London Evening Standard)
SPECIAL INVESTIGATION day three: 21m fewer trips on the tube and a likely £1bn revenue black hole
12 hours ago
A week ago Sadiq Khan was formally told that Crossrail, the most prestigious transport scheme of his generation, was running late on his watch. The 11th-hour postponement of the royal opening, until 2019, was a shock to commuters, companies and homeowners who were banking on the scheme arriving on schedule this year.
A “national embarrassment” was the verdict of business leaders. Labour peer Lord Adonis, a former transport secretary, questioned whether the project had had the necessary oversight.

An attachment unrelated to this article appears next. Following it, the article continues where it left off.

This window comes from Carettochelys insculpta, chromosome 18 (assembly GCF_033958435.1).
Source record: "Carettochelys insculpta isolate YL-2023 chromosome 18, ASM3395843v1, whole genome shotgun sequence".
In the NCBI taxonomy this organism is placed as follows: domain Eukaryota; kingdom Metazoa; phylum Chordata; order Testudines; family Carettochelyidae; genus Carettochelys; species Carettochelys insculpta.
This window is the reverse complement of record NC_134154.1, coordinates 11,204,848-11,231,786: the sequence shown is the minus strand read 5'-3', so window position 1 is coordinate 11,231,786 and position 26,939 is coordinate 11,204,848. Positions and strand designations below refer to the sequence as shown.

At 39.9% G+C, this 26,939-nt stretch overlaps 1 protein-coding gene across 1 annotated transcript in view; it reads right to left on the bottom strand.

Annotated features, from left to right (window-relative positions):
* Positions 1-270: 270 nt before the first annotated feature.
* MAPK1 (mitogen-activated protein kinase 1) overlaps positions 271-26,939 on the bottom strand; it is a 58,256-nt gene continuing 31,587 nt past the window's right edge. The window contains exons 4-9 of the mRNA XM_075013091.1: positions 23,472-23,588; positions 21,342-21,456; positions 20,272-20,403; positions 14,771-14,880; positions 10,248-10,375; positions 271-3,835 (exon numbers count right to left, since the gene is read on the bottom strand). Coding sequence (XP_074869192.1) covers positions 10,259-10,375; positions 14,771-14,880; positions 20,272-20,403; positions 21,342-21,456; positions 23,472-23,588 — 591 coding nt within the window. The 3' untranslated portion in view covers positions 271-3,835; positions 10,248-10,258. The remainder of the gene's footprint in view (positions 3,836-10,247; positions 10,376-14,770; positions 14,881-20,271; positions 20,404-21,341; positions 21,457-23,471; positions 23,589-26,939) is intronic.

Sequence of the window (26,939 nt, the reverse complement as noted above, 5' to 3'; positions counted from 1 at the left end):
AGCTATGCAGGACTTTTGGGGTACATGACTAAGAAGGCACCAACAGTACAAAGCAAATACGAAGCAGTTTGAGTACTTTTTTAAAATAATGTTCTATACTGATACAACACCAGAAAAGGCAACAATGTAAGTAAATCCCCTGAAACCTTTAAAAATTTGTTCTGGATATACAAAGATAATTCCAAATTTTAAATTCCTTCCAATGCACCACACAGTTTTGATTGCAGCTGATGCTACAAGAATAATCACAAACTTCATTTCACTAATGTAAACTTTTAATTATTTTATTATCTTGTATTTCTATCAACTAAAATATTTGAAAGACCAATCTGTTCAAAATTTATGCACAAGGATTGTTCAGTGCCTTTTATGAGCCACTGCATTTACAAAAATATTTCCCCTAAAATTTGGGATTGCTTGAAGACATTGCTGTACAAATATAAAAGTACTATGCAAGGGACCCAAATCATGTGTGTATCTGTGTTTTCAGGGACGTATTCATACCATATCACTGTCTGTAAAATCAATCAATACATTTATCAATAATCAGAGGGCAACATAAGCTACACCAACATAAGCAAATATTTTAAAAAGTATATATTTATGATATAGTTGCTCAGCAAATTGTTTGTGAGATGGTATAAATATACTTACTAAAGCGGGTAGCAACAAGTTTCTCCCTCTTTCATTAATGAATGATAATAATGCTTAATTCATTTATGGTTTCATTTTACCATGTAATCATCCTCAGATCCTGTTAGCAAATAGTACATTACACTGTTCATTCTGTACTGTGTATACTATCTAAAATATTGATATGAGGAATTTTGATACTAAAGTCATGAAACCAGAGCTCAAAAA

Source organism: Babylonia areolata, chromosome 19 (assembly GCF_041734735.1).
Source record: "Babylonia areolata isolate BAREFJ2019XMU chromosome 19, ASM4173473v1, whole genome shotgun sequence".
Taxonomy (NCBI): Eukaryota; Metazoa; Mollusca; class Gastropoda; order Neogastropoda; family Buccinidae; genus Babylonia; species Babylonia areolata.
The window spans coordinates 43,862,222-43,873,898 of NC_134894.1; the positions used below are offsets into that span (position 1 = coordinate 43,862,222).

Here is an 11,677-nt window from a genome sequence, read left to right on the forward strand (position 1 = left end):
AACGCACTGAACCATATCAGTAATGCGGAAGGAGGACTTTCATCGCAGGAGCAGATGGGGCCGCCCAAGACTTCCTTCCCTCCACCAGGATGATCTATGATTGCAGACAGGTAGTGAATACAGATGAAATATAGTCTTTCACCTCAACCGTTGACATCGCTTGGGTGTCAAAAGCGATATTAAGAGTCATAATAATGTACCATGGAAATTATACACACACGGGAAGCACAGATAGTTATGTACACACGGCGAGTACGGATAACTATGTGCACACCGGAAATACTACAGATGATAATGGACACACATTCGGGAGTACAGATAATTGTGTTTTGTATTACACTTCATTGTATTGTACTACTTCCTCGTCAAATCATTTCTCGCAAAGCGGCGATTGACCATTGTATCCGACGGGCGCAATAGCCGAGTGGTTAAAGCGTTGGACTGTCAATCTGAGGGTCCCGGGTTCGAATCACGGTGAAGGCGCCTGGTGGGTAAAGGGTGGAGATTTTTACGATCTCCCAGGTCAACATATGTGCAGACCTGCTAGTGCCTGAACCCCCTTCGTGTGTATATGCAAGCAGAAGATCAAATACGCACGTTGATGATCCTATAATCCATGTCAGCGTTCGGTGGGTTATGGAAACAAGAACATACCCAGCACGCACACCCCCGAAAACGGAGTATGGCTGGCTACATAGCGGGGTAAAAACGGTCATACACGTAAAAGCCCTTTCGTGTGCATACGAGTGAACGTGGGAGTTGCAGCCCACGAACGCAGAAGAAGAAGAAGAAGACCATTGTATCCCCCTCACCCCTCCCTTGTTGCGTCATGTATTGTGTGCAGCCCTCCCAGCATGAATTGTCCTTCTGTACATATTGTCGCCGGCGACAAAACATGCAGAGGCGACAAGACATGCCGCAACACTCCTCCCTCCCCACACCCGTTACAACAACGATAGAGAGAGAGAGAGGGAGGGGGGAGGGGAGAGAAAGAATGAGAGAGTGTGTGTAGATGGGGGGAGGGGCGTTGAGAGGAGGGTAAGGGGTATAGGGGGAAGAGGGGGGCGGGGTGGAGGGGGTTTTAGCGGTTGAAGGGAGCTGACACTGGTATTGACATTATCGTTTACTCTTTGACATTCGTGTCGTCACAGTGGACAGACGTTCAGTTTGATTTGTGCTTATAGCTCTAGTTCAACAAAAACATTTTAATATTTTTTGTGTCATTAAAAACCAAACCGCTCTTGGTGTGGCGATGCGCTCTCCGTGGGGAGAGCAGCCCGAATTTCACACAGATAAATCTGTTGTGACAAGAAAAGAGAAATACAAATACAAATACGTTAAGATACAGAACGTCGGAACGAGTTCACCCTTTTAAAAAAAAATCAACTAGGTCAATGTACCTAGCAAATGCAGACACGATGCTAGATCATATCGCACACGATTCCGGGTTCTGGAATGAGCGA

The timing could hardly be worse for a Mayor who is holding on to a cat’s cradle of financial difficulties that will be exacerbated by the loss of Crossrail ticket revenues and a rise in construction costs. Transport for London, the authority he chairs, is suffering from falling passenger numbers, government funding being slashed and the uncertainty of Brexit.
In spring this year, TfL forecast a thumping deficit of almost £1 billion, up from £458 million in his first year in office, 2016/17.
The financial bind is made worse by Mr Khan’s own flagship pledge to freeze fares, which sucked £640 million from revenues, and by the loss of £700 million in subsidy this year under government cutbacks.